We talked about how you guys currently don't have a first-round pick. Let's just say hypothetically, it stays that way. How much pride are you taking into those eight picks that you have, specifically the five in Rounds 2-3 and say, 'Alright, let's go out and identify the next Duncan Keith or Niklas Hjalmarsson or Corey Crawford' and actually maximize those later round picks, and what is the process of trying to find those hidden gems?
I mean, the one thing about our scouts is the passion level that they have for players in their own area. So they are always going to push players in that area, in those picks. Norm Maciver and I were talking, and when we addressed the group in April, one of the teams that we talked about is Carolina and three of their better players. Sebastian Aho, Brett Pesce and Jaccob Slavin were second, third and fourth-round picks. So the players are there, and we can't take anything for granted, especially where we are in the current times.
So with having those five picks from 38 to 94, there's going to be players of value there that I think the group has done a good job of identifying. We have some traits that we'll look at later in the sixth and seventh-round because we don't have a fourth and fifth-round pick, whether it be size or skating or maybe throwing a dart at a kid because he's behind the curve. But those five picks, I think just huge value in them.
Take us behind the curtain just as you guys build this draft board. In years past, you've met at a hotel in downtown Chicago, everyone's together and you kind of vet players out. Is that the way it's going this year or is it more Zoom based?
No, it's more important in-person now and I think the guys were looking forward to more in-person. Like I said, the last two years, there was no NHL combine. This year at the NHL combine live, we interviewed 67 players, person to person, and then we just did a couple of Zooms for the players that were still in the CHL that were invited to the combine but couldn't get into the combine because they were still in the league playoffs. But for the last two years, we've interviewed 90 players a year on Zoom, which was just, it was torture. So we definitely did a lot more in-person this year.
The combine was great. Going forward, depending on if we can get in the first round, we might have a few more interviews up in Montreal, but we've met three times since March as a group, we've had the NHL combine, Paul Goodman and his staff, the strength and conditioning coaches, were in at the combine doing their reads on the players. So it's definitely been way better than it has been the last two years.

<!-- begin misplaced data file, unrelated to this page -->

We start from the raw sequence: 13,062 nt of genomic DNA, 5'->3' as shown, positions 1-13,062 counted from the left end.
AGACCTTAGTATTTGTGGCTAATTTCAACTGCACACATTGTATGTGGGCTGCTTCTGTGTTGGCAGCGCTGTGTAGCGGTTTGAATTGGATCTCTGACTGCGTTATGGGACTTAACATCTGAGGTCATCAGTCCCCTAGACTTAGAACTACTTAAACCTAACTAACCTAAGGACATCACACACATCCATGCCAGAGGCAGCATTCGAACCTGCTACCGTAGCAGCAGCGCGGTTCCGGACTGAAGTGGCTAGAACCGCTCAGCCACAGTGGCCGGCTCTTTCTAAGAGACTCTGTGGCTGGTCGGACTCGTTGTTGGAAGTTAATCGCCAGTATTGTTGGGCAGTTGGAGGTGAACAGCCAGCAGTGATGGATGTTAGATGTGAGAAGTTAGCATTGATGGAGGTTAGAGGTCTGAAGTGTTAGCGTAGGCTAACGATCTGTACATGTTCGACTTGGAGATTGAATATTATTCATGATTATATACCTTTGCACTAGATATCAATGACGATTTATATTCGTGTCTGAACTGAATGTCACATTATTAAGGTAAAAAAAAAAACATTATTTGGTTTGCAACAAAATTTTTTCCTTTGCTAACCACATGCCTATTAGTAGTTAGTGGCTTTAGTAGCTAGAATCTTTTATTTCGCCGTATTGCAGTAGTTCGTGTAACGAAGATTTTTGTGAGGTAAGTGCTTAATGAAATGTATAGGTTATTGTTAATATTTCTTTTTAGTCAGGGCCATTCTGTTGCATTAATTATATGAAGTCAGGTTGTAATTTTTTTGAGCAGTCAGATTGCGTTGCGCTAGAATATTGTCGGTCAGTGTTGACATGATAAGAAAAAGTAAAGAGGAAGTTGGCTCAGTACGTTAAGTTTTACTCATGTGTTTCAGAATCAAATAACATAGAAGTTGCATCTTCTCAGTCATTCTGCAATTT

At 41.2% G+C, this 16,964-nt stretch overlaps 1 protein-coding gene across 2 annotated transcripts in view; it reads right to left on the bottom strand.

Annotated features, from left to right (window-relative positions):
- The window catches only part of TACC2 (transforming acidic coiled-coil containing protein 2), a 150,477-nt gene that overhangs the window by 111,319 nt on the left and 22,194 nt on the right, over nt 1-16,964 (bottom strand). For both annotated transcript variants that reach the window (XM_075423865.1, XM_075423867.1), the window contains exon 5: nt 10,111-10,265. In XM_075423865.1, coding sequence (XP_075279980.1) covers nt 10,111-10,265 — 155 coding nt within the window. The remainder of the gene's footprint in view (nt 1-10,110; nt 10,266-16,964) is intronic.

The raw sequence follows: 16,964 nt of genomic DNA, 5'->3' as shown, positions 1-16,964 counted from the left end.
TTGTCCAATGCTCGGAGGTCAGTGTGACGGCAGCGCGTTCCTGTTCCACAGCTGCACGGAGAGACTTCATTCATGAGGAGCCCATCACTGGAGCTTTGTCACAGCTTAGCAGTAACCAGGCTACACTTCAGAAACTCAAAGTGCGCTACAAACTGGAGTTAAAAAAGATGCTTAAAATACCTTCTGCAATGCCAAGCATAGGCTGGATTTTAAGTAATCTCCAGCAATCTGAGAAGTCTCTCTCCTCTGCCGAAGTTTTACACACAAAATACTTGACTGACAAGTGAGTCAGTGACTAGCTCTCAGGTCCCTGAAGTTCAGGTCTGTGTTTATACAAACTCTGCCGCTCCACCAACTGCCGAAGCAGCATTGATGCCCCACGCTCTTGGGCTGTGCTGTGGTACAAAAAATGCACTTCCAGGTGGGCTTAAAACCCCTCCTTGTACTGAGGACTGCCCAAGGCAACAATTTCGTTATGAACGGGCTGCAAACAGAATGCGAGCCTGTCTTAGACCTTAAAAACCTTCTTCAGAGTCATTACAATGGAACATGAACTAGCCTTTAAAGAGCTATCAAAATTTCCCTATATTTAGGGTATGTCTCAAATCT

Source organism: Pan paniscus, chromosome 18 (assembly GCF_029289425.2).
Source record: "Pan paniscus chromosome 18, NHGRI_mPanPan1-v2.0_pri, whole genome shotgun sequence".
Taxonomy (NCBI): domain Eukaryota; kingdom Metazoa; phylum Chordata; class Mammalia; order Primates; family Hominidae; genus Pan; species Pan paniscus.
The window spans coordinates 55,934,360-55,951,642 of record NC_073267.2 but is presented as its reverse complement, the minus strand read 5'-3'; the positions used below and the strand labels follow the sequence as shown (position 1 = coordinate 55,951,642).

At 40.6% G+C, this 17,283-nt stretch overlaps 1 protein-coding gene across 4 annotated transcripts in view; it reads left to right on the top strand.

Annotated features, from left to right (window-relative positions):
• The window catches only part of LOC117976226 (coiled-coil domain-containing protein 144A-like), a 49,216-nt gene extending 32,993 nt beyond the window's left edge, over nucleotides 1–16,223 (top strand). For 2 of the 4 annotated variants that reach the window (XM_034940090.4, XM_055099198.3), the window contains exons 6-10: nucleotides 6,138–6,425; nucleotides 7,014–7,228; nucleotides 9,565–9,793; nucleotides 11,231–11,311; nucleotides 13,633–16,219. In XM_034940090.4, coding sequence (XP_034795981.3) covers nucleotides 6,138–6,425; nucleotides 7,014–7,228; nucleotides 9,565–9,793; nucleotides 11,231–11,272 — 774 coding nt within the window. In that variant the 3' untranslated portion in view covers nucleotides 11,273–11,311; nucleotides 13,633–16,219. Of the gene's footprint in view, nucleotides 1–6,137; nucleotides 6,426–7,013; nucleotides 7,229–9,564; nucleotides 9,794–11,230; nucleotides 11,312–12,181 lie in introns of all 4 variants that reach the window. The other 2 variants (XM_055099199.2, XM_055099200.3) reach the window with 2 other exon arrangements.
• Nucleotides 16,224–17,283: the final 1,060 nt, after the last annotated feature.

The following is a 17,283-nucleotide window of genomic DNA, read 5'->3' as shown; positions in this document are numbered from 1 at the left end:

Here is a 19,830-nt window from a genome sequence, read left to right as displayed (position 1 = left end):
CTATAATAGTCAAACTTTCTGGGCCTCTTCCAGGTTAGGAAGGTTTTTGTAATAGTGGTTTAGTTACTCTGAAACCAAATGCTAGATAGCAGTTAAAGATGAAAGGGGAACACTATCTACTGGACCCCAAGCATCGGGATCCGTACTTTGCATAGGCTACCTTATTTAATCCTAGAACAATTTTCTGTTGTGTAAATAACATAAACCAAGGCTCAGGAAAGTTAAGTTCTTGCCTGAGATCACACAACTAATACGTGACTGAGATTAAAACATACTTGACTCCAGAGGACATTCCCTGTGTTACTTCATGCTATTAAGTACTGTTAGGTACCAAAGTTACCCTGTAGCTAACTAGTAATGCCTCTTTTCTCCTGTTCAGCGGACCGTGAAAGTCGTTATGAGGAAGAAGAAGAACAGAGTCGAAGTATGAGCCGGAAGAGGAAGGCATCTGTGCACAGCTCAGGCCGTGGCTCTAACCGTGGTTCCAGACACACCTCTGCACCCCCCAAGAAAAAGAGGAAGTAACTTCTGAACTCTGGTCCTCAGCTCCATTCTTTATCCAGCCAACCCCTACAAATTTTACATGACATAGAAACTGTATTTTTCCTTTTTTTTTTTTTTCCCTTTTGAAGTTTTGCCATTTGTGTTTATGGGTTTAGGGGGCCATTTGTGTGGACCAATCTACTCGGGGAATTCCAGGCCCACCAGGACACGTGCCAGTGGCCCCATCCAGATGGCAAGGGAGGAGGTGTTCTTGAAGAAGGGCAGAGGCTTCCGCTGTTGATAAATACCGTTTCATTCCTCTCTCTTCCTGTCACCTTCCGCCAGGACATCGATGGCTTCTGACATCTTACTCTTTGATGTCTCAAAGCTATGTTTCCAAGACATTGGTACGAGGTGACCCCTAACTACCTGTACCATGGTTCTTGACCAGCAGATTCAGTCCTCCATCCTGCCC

I'm curious how you're personally approaching this draft. You have the interim tag on you and this is obviously a crucial draft, especially if you guys do get into the first round. Are you approaching this as a potential tryout?
No, because thankfully, Kyle took that out of place. So they removed the interim tag. When Kyle made the changes in March, they moved me interim just to have somebody in place when we were going into initial meetings. It was more interim, not on a trial basis, it was contract and logistics and getting everything up to speed. So I've been out of the interim since about the third week of March. It wasn't long after the announcement that he removed the interim tag.
Well, thanks. I've been fortunate enough to work with Kyle for a lot of years, so little did I know it was an interview process for those years. But I think he's got a lot of trust and faith in me. I'd be more nervous if it was an interim tag still, but I've got confidence in my ability, so I really wouldn't worry about it too much.
We thank you for doing this, Mike, and good luck with the draft. And we're looking forward to seeing some of the future Blackhawks that you guys select in Montreal.
Awesome, guys. Thanks for having me on. I appreciate it.